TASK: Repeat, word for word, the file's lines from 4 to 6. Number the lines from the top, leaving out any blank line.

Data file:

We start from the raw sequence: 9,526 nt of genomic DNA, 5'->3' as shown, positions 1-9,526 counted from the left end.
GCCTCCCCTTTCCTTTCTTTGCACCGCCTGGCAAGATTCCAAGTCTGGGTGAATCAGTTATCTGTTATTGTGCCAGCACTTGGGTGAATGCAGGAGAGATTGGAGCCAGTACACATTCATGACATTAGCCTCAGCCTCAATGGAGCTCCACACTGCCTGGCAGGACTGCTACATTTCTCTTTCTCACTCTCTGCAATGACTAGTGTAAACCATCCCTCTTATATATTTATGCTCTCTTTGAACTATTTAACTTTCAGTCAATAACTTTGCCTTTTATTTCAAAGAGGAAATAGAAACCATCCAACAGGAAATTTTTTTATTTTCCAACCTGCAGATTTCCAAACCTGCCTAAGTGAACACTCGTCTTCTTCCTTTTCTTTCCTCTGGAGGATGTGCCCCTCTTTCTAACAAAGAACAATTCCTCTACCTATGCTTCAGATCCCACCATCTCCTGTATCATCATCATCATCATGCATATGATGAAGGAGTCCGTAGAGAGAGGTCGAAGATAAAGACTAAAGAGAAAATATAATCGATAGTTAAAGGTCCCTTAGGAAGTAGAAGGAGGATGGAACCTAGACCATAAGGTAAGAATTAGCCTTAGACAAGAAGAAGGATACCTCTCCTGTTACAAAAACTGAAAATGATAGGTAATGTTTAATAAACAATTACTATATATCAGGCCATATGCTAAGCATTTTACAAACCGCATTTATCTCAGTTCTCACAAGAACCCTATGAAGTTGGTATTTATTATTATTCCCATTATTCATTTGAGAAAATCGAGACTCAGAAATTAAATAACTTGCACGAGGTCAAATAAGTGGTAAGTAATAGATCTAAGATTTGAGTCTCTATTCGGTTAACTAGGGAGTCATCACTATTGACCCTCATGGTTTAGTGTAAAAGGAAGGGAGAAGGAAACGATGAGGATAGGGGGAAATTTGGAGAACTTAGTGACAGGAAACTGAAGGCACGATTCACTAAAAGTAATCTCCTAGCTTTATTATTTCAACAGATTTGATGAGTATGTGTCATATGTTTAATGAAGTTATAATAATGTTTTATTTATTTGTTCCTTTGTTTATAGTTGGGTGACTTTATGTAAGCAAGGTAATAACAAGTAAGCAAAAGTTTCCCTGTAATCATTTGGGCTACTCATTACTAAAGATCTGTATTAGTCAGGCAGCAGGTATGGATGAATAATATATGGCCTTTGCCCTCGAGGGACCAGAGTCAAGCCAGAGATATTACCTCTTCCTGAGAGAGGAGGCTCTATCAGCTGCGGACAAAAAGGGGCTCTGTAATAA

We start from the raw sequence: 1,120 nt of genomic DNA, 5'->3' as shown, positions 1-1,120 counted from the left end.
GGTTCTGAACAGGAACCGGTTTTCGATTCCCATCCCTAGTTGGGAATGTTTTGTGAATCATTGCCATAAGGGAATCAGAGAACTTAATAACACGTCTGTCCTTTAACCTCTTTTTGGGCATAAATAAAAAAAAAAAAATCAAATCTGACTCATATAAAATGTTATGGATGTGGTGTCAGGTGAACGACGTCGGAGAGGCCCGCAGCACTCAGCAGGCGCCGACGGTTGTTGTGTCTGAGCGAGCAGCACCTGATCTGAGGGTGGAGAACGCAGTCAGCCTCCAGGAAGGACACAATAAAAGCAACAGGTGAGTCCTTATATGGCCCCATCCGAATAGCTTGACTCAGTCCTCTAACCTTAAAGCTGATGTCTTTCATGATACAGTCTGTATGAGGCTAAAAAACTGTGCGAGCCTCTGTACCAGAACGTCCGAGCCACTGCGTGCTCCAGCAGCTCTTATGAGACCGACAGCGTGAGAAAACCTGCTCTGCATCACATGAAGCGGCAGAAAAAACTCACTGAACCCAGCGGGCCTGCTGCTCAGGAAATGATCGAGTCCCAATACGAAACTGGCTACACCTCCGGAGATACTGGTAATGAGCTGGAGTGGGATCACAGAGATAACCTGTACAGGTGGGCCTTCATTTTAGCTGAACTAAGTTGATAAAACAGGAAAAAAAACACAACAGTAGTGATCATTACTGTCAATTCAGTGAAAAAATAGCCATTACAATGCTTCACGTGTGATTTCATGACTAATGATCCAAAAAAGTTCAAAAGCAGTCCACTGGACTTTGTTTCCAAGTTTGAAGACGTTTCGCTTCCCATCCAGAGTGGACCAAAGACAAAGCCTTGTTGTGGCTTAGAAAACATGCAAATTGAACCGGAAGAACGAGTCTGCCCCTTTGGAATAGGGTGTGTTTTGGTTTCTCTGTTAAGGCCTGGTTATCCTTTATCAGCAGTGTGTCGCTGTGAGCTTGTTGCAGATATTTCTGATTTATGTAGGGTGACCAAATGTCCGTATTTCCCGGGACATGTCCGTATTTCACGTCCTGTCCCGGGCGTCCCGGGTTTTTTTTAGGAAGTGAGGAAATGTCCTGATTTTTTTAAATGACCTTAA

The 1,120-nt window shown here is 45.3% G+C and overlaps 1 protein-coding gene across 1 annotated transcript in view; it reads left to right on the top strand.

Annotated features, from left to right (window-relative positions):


GGTTCTGAACAGGAACCGGTTTTCGATTCCCATCCCTAGTTGGGAATGTTTTGTGAATCATTGCCATAAGGGAATCAGAGAACTTAATAACACGTCTGTCCTTTAACCTCTTTTTGGGCATAAATAAAAAAAAAAAAATCAAATCTGACTCATATAAAATGTTATGGATGTGGTGTCAGGTGAACGACGTCGGAGAGGCCCGCAGCACTCAGCAGGCGCCGACGGTTGTTGTGTCTGAGCGAGCAGCACCTGATCTGAGGGTGGAGAACGCAGTCAGCCTCCAGGAAGGACACAATAAAAGCAACAGGTGAGTCCTTATATGGCCCCATCCGAATAGCTTGACTCAGTCCTCTAACCTTAAAGCTGATGTCTTTCATGATACAGTCTGTATGAGGCTAAAAAACTGTGCGAGCCTCTGTACCAGAACGTCCGAGCCACTGCGTGCTCCAGCAGCTCTTATGAGACCGACAGCGTGAGAAAACCTGCTCTGCATCACATGAAGCGGCAGAAAAAACTCACTGAACCCAGCGGGCCTGCTGCTCAGGAAATGATCGAGTCCCAATACGAAACTGGCTACACCTCCGGAGATACTGGTAATGAGCTGGAGTGGGATCACAGAGATAACCTGTACAGGTGGGCCTTCATTTTAGCTGAACTAAGTTGATAAAACAGGAAAAAAAACACAACAGTAGTGATCATTACTGTCAATTCAGTGAAAAAATAGCCATTACAATGCTTCACGTGTGATTTCATGACTAATGATCCAAAAAAGTTCAAAAGCAGTCCACTGGACTTTGTTTCCAAGTTTGAAGACGTTTCGCTTCCCATCCAGAGTGGACCAAAGACAAAGCCTTGTTGTGGCTTAGAAAACATGCAAATTGAACCGGAAGAACGAGTCTGCCCCTTTGGAATAGGGTGTGTTTTGGTTTCTCTGTTAAGGCCTGGTTATCCTTTATCAGCAGTGTGTCGCTGTGAGCTTGTTGCAGATATTTCTGATTTATGTAGGGTGACCAAATGTCCGTATTTCCCGGGACATGTCCGTATTTCACGTCCTGTCCCGGGCGTCCCGGGTTTTTTTTAGGAAGTGAGGAAATGTCCTGATTTTTTTAAATGACCTTAA

The 1,120-nt window shown here is 45.3% G+C and overlaps 1 protein-coding gene across 1 annotated transcript in view; it reads left to right on the top strand.

Annotated features, from left to right (window-relative positions):